Yes, Church of the Resurrection is a large church with over 14,000 members including adults and children. And you’re quite right that this makes it difficult to measure ad campaign effectiveness.
But I’m in a quite unique position. While I’m the IT Director at Resurrection, I’m also the volunteer tech guy for my wife’s brand new church plant, Living Water Christian Church. Like your friend Scott’s church, it too is small enough that we can find out easily what’s working and what isn’t. This turns out to be a great advantage from a technical perspective because I can prototype things on a very small scale at Living Water, before moving them up to beta in the big church, and then finally rolling them out in the big church. So that is our plan in this case.
For this experiment, I’m working with Chuck Russell who is also a contributor to this blog. He has experience running Google AdWords campaigns at the national, denominational level for the United Methodist Church.
We’re presently wrestling with two questions: 1) What is the objective of the campaign? 2) How will we measure the results? Now clearly these questions relate strongly to each other and to the design of the campaign.
For example, if we define success as someone hearing about us first through AdWords and subsequently attending worship, that creates some significant measurement obstacles because the Communications folks at Resurrection are reluctant to put “How did you hear about us?” on the worship sign-in sheet. (Jokingly, our Communication Director has wondered out loud about some kind of coupon strategy, a marketer’s standard technique in a situation like this, but that’s good only for a laugh.) Another difficulty with worship attendance as an objective is that it is often difficult to separate multiple influences on why someone came to worship for the first time. Someone may well have heard about us first through AdWords, but then heard about us in a number of other places before deciding to attend. By then, they’ve forgotten that AdWords was the first exposure.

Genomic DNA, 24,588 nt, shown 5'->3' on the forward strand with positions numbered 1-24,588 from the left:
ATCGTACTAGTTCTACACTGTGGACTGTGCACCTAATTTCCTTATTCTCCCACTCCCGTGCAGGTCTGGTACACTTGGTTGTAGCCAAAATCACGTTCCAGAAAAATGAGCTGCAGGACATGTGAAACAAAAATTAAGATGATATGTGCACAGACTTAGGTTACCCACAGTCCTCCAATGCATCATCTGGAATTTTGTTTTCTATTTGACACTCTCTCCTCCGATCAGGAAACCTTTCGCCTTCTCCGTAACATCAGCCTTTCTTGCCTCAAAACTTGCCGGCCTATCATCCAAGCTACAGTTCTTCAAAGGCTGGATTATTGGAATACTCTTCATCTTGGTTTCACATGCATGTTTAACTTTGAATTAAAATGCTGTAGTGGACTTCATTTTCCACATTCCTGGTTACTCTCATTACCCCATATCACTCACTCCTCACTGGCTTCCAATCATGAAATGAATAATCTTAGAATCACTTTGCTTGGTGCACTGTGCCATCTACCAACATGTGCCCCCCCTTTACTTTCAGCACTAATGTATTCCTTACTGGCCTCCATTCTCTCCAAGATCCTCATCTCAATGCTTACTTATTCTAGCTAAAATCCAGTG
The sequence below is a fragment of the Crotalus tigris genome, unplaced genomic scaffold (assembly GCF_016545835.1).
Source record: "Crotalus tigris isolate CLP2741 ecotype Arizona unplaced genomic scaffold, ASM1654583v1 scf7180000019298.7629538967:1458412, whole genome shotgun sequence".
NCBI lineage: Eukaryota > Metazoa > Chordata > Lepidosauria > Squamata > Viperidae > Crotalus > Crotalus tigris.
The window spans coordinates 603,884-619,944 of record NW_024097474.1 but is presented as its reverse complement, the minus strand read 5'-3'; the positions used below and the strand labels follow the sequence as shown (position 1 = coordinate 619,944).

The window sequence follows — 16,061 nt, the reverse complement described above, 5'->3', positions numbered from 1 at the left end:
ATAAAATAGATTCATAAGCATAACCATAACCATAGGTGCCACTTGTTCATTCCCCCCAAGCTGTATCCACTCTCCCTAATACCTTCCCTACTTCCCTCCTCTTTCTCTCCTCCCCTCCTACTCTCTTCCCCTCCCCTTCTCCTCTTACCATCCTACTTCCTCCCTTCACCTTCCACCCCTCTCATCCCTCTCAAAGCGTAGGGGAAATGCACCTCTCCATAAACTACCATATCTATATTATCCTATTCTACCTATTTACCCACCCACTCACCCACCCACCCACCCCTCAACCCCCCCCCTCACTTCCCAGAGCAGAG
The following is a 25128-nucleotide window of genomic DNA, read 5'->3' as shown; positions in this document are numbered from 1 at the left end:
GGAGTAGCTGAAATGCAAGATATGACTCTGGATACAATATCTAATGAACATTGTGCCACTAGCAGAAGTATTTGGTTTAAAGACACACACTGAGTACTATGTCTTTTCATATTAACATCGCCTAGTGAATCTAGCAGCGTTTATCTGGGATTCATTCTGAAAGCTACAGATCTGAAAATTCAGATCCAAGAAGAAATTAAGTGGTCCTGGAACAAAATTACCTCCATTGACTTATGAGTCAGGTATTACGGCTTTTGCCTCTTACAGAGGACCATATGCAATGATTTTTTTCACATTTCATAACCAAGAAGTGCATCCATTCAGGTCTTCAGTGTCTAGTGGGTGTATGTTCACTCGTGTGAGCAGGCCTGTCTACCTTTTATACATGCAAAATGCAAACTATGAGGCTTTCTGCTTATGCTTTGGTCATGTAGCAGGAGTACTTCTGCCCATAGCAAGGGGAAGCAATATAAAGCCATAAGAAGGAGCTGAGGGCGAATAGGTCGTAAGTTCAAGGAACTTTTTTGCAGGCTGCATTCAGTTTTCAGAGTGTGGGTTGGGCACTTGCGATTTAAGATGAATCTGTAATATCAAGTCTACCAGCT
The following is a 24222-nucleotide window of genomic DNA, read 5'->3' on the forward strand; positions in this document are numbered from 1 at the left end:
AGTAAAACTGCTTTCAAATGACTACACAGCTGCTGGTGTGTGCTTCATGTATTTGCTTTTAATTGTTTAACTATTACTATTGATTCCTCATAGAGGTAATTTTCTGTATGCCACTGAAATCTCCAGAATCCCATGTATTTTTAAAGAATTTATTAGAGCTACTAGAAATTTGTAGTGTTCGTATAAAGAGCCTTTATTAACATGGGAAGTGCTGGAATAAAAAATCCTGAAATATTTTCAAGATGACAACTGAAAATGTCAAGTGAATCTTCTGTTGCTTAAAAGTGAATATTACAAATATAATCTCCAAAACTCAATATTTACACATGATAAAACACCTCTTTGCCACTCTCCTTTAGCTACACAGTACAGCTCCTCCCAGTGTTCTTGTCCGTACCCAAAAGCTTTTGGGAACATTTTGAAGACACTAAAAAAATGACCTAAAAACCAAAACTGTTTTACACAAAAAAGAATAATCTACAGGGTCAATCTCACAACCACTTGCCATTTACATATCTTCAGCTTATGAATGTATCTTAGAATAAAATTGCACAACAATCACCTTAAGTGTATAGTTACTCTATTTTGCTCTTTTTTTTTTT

So we’re considering other objectives, with other measurement methods, which will give us a way to determine effectiveness with greater confidence. For example, what if the objective is to get people to subscribe to something such as an e-mail newsletter or a podcast or a blog? Or, maybe the objective is to get them to download a PDF or watch a sermon online. Perhaps the objective will be to get them to send us a prayer request. The key here is to get people to take an action online that we can directly measure. It must be something beyond simply clicking on the AdWord itself because we’ll never know if that click was relevant or effective. We’re also planning on having a separate landing page on our website for each AdWord so we’ll be able to measure any relative differences among the AdWords.
As you can see, right now we have more questions than answers. My previous post was just to let you know we were working on this and would have results to report by sometime in November.